Purdy credits Fuss, another former Vice exec, with laying the groundwork for products and services more dependent on ad models. Setting up the technology to support a media buy is work that is ongoing. The company’s concert film channel, Qello, for example, is prime for options like pre-roll or other visual advertising. The surge of ad spend in the growing digital audio category, says Fuss, is also  driving an appetite for more innovative audio solutions. “They’re looking for something new and unique and premium that connects advertisers and their brands with audio listening audiences,” he says.

Indeed, audio is taking an increasingly large share of digital ad spend – and its popularity is also driving strength in analog radio. Various reports on Canadian ad spend show that radio ad spend is either steady or decreasing only modestly at rates of less than 4%.

In the U.S. and Europe where Stingray’s ad-supported music service is still in its infancy, there is growth in users and usage and total listening is increasing more than initially anticipated.


“As it continues to grow, we’re well positioned to capitalize on the growing ad spend going to audio,” says Fuss (pictured left). The strategy for the company is to consider an audio listener holistically, across all platforms. To that end, a broader distribution for Stingray’s music channels is underway, with more planned. And, the platform continues to purchase radio stations in local markets from Newfoundland to Southern Ontario to Alberta.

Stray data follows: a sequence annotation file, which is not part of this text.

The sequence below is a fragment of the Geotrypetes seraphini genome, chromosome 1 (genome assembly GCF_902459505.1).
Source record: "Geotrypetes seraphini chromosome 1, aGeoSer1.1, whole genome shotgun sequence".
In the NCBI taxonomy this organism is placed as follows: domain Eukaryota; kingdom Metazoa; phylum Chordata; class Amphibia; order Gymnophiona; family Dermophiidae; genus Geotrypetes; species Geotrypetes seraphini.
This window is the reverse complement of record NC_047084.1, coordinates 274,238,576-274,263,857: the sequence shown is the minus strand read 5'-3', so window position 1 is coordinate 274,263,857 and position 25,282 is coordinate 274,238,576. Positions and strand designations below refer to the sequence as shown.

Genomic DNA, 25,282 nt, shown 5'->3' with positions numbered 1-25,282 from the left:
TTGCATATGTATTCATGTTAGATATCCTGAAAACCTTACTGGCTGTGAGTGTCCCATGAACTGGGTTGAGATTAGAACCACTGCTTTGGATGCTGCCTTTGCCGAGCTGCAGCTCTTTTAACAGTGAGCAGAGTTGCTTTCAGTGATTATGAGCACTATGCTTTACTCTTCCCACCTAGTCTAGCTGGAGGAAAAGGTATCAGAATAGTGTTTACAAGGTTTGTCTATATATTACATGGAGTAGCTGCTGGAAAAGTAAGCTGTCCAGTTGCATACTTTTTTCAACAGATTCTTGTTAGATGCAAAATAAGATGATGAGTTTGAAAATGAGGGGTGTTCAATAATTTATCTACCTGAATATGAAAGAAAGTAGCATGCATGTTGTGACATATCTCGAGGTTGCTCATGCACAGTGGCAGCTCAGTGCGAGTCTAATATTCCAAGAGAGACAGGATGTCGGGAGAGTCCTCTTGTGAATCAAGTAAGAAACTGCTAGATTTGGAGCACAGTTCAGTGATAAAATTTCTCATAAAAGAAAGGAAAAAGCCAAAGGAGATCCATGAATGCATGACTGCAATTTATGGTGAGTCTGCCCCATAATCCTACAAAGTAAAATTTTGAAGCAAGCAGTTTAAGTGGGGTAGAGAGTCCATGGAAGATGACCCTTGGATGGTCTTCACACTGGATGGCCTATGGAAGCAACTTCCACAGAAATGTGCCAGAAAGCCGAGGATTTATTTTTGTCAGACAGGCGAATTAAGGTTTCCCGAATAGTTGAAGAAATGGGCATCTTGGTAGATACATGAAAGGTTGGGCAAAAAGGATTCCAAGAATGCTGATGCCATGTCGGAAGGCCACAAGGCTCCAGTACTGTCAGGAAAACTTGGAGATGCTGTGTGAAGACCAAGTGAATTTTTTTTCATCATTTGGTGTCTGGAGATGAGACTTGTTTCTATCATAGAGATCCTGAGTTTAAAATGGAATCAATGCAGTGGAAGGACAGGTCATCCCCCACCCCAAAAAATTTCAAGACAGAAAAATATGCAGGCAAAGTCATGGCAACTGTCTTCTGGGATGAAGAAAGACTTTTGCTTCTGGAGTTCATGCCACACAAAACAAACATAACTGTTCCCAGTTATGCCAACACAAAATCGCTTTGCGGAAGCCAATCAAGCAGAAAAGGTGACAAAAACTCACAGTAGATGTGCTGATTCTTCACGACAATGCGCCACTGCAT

As access to data and analytics improves – Stingray’s paid audio and visual channels are now measured by Numeris and ITT-based data has been more forthcoming, says Purdy – it has informed programming decisions, consequently retaining Canadian listeners. “What I do think is helpful is the fact that we curate to the local market,” he says, adding that honing that focus is also a process of improvement . “The fact that we’re Canadian allows us to understand the market.”

As each moving part continues to evolve in the Stingray journey, Fuss is confident in its audience, consumers who he says are starting to recognize what the brand can offer and are “putting the pieces together.”

As Purdy puts it: “There’s always a higher gear. By no means are we done, there is still lots of growth to be had.”

With Stingray still working out what exactly it wants to make available to advertisers, it’s going to face competition for digital audio dollars mainly from Spotify (Apple Music remains ad-free, while the closest competing player in the global audio market, Pandora, is not yet available in Canada). Data obtained by CARD shows that for audio ads, Spotify’s CPM is between US $5 and $30 (Pandora’s is roughly $8 to $12 for audio, $5 to $7 for visual and $15 to $25 for video). Spotify requires a minimum ad spend of $25,000, although brands can also access its self-serve ad studio for a minimum of $250.